• At the intervention level, one of the key aspects is to work on gender violence issues. As highlighted earlier, gender violence can often trigger or worsen substance use disorders, so it should be recommended that specific interventions be designed and implemented for women and non-binary persons, enabling them to deal with trauma in spaces where they feel both understood and physically and emotionally safe.
  • A second important aspect, which most programmes and services lack, is the care of children. The lack of childcare or kindergarten services is one of the main obstacles for women who wish to treatment. The provision of childcare services within programmes, as well as more flexible working hours and admission arrangements, can therefore be a real advantage for women with dependent children.
  • The training of professionals is also crucial to the effective mainstreaming of the gender perspective in drug-related services. Prejudices against women are still widespread among addiction service providers. Among other biases, women are supposedly less motivated than men, less compliant, and more prone to engage in manipulation. As a result of these preconceived ideas, professionals tend to adopt a double standard depending on whether the beneficiaries are men or women, for example by penalizing the latter more (e.g. expulsion from the programme) when they display anger or impulsiveness during treatment.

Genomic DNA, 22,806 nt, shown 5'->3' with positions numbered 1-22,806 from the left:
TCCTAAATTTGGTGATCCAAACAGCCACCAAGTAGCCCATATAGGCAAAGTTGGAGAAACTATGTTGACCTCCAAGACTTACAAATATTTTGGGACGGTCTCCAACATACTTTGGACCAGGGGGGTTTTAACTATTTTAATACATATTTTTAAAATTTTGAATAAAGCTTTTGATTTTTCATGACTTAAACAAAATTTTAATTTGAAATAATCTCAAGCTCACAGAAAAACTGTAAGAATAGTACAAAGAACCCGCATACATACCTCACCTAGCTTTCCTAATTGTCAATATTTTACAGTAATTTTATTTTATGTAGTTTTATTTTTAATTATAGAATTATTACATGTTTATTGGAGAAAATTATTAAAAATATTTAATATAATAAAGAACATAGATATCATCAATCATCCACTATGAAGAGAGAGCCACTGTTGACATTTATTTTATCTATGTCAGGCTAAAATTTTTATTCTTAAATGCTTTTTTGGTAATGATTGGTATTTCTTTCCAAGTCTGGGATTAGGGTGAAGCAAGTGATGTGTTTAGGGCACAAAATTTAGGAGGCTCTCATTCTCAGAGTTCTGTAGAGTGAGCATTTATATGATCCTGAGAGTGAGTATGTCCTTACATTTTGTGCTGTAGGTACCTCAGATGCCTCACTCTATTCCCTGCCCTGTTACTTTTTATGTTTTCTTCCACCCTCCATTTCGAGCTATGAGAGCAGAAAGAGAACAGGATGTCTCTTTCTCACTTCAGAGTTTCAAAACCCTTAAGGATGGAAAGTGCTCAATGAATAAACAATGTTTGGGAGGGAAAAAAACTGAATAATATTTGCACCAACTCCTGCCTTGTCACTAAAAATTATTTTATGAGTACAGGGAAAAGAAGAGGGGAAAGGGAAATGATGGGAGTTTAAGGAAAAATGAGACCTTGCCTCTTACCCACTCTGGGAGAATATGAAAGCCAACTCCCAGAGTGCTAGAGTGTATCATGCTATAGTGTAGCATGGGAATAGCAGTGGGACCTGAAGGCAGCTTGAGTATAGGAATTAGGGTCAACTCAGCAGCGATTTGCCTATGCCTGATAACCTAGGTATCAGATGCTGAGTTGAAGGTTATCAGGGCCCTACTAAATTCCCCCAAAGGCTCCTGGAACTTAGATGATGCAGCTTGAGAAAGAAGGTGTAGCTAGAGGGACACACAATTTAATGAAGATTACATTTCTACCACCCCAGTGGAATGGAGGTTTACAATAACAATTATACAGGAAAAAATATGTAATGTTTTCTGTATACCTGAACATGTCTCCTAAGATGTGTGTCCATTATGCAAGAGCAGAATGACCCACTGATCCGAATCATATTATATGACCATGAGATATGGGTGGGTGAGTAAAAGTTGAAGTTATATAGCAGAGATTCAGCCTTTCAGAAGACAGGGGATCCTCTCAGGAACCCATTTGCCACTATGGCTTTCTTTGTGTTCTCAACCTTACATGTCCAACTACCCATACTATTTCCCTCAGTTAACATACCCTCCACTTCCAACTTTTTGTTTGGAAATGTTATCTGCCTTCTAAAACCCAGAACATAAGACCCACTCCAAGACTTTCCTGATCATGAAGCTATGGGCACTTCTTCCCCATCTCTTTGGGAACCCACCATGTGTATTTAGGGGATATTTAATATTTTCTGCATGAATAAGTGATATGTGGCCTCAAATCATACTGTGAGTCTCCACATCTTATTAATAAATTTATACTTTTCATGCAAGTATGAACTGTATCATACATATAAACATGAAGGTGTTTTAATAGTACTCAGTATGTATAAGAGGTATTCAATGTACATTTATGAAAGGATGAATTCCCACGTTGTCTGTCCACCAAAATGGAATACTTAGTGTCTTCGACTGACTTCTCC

• It is also important to note that successful gender mainstreaming within a given sector or service should not only include all staff members, but also specifically target the ultimate goal of gender equality. For example, there is no point in running a workshop on gender-based violence if two hours later a counsellor deems it acceptable to laugh at a male beneficiary’s sexist joke.
  • The gender perspective should be integrated into all programmes and services, regardless of whether they are mixed, for women and non-binary people, or men-only. Actually, while it is important to develop programmes for women/non-binary people, there are very few of them. It is therefore critical to transform all services so as to create safe spaces for women and non-binary people.
  • Lastly, the gender perspective also has a place in men’s services, particularly in terms of developing participants’ understanding of the benefits of gender equality, as well as reinforcing a positive masculinity that focuses on deconstructing macho stereotypes that are harmful to effective care.

In conclusion, we call on the UN Commission on Narcotic Drugs to play a greater role in promoting gender equality through gender mainstreaming. Firstly, through a political commitment to investigate the differences and disparities between women and men; secondly, by implementing gender-informed policies that give women access to decision-making; and thirdly, by encouraging Member States to initiate or support the process of transforming the services concerned in order to provide equal care for both women and men.